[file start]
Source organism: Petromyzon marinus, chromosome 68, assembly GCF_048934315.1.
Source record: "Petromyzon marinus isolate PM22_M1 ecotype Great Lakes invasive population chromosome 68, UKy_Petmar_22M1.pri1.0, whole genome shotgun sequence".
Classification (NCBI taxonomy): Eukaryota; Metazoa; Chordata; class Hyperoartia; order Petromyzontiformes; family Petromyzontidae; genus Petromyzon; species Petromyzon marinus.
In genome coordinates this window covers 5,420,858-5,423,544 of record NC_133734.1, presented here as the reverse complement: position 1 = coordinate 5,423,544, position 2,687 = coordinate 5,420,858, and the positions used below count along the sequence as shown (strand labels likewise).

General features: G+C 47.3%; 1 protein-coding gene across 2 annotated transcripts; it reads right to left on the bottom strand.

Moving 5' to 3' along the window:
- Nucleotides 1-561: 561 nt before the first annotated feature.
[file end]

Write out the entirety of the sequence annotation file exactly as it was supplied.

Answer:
Source organism: Petromyzon marinus, chromosome 68, assembly GCF_048934315.1.
Source record: "Petromyzon marinus isolate PM22_M1 ecotype Great Lakes invasive population chromosome 68, UKy_Petmar_22M1.pri1.0, whole genome shotgun sequence".
Classification (NCBI taxonomy): Eukaryota; Metazoa; Chordata; class Hyperoartia; order Petromyzontiformes; family Petromyzontidae; genus Petromyzon; species Petromyzon marinus.
In genome coordinates this window covers 5,420,858-5,423,544 of record NC_133734.1, presented here as the reverse complement: position 1 = coordinate 5,423,544, position 2,687 = coordinate 5,420,858, and the positions used below count along the sequence as shown (strand labels likewise).

General features: G+C 47.3%; 1 protein-coding gene across 2 annotated transcripts; it reads right to left on the bottom strand.

Moving 5' to 3' along the window:
- Nucleotides 1-561: 561 nt before the first annotated feature.